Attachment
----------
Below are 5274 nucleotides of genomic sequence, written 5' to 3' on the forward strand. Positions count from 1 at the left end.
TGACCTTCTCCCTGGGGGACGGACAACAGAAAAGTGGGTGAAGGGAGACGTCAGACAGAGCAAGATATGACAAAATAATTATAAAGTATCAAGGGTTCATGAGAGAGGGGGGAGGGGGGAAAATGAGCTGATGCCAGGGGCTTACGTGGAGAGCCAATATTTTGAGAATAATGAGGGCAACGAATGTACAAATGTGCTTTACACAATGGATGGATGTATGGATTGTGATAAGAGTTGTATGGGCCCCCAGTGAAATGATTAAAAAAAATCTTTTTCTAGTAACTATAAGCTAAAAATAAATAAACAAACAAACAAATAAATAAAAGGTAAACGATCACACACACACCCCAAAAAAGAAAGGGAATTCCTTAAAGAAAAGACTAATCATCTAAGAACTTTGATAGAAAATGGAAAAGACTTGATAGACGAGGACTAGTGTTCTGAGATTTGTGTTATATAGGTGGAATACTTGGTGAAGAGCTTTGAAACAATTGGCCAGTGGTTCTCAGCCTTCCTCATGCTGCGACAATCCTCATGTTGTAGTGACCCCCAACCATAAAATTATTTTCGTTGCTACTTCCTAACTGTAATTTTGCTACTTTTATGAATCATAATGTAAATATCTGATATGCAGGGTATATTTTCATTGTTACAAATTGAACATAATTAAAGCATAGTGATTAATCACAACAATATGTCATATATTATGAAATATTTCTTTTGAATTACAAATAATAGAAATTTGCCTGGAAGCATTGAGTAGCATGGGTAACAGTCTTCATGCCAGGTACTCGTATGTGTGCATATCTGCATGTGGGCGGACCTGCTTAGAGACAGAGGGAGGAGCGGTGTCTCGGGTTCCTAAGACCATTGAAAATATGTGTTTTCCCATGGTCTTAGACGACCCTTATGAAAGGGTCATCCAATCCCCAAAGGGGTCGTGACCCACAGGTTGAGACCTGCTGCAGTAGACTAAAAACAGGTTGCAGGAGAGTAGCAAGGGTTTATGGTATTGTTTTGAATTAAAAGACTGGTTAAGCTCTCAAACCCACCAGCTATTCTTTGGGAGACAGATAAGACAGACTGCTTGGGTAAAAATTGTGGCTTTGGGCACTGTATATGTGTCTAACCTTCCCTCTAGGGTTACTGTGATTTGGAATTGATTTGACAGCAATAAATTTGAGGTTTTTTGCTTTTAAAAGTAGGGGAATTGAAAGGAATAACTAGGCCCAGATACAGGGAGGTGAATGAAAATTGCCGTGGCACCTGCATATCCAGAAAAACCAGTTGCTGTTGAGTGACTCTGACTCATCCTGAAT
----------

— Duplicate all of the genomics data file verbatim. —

Below are 5274 nucleotides of genomic sequence, written 5' to 3' on the forward strand. Positions count from 1 at the left end.
TGACCTTCTCCCTGGGGGACGGACAACAGAAAAGTGGGTGAAGGGAGACGTCAGACAGAGCAAGATATGACAAAATAATTATAAAGTATCAAGGGTTCATGAGAGAGGGGGGAGGGGGGAAAATGAGCTGATGCCAGGGGCTTACGTGGAGAGCCAATATTTTGAGAATAATGAGGGCAACGAATGTACAAATGTGCTTTACACAATGGATGGATGTATGGATTGTGATAAGAGTTGTATGGGCCCCCAGTGAAATGATTAAAAAAAATCTTTTTCTAGTAACTATAAGCTAAAAATAAATAAACAAACAAACAAATAAATAAAAGGTAAACGATCACACACACACCCCAAAAAAGAAAGGGAATTCCTTAAAGAAAAGACTAATCATCTAAGAACTTTGATAGAAAATGGAAAAGACTTGATAGACGAGGACTAGTGTTCTGAGATTTGTGTTATATAGGTGGAATACTTGGTGAAGAGCTTTGAAACAATTGGCCAGTGGTTCTCAGCCTTCCTCATGCTGCGACAATCCTCATGTTGTAGTGACCCCCAACCATAAAATTATTTTCGTTGCTACTTCCTAACTGTAATTTTGCTACTTTTATGAATCATAATGTAAATATCTGATATGCAGGGTATATTTTCATTGTTACAAATTGAACATAATTAAAGCATAGTGATTAATCACAACAATATGTCATATATTATGAAATATTTCTTTTGAATTACAAATAATAGAAATTTGCCTGGAAGCATTGAGTAGCATGGGTAACAGTCTTCATGCCAGGTACTCGTATGTGTGCATATCTGCATGTGGGCGGACCTGCTTAGAGACAGAGGGAGGAGCGGTGTCTCGGGTTCCTAAGACCATTGAAAATATGTGTTTTCCCATGGTCTTAGACGACCCTTATGAAAGGGTCATCCAATCCCCAAAGGGGTCGTGACCCACAGGTTGAGACCTGCTGCAGTAGACTAAAAACAGGTTGCAGGAGAGTAGCAAGGGTTTATGGTATTGTTTTGAATTAAAAGACTGGTTAAGCTCTCAAACCCACCAGCTATTCTTTGGGAGACAGATAAGACAGACTGCTTGGGTAAAAATTGTGGCTTTGGGCACTGTATATGTGTCTAACCTTCCCTCTAGGGTTACTGTGATTTGGAATTGATTTGACAGCAATAAATTTGAGGTTTTTTGCTTTTAAAAGTAGGGGAATTGAAAGGAATAACTAGGCCCAGATACAGGGAGGTGAATGAAAATTGCCGTGGCACCTGCATATCCAGAAAAACCAGTTGCTGTTGAGTGACTCTGACTCATCCTGAAT